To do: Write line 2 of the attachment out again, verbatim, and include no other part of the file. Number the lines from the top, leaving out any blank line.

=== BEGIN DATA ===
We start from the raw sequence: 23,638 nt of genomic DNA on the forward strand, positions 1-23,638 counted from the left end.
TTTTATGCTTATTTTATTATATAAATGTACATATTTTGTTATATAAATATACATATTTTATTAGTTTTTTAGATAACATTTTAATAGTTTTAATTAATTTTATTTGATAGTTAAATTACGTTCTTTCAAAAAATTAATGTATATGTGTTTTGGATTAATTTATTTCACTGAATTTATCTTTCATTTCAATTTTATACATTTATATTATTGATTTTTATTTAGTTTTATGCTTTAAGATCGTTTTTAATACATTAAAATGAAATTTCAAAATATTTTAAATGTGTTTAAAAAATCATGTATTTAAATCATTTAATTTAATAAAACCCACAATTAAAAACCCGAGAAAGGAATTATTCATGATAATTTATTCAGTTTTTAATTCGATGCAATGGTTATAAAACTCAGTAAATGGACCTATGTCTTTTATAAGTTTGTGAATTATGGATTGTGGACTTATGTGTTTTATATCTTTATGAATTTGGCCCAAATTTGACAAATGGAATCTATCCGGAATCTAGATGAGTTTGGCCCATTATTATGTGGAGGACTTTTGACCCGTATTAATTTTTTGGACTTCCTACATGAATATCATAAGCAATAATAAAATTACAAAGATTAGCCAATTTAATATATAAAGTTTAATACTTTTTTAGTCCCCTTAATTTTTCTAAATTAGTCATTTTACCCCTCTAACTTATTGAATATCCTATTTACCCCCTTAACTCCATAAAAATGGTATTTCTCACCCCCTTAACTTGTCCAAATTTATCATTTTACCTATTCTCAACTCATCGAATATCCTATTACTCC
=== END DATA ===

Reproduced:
TTTTATGCTTATTTTATTATATAAATGTACATATTTTGTTATATAAATATACATATTTTATTAGTTTTTTAGATAACATTTTAATAGTTTTAATTAATTTTATTTGATAGTTAAATTACGTTCTTTCAAAAAATTAATGTATATGTGTTTTGGATTAATTTATTTCACTGAATTTATCTTTCATTTCAATTTTATACATTTATATTATTGATTTTTATTTAGTTTTATGCTTTAAGATCGTTTTTAATACATTAAAATGAAATTTCAAAATATTTTAAATGTGTTTAAAAAATCATGTATTTAAATCATTTAATTTAATAAAACCCACAATTAAAAACCCGAGAAAGGAATTATTCATGATAATTTATTCAGTTTTTAATTCGATGCAATGGTTATAAAACTCAGTAAATGGACCTATGTCTTTTATAAGTTTGTGAATTATGGATTGTGGACTTATGTGTTTTATATCTTTATGAATTTGGCCCAAATTTGACAAATGGAATCTATCCGGAATCTAGATGAGTTTGGCCCATTATTATGTGGAGGACTTTTGACCCGTATTAATTTTTTGGACTTCCTACATGAATATCATAAGCAATAATAAAATTACAAAGATTAGCCAATTTAATATATAAAGTTTAATACTTTTTTAGTCCCCTTAATTTTTCTAAATTAGTCATTTTACCCCTCTAACTTATTGAATATCCTATTTACCCCCTTAACTCCATAAAAATGGTATTTCTCACCCCCTTAACTTGTCCAAATTTATCATTTTACCTATTCTCAACTCATCGAATATCCTATTACTCC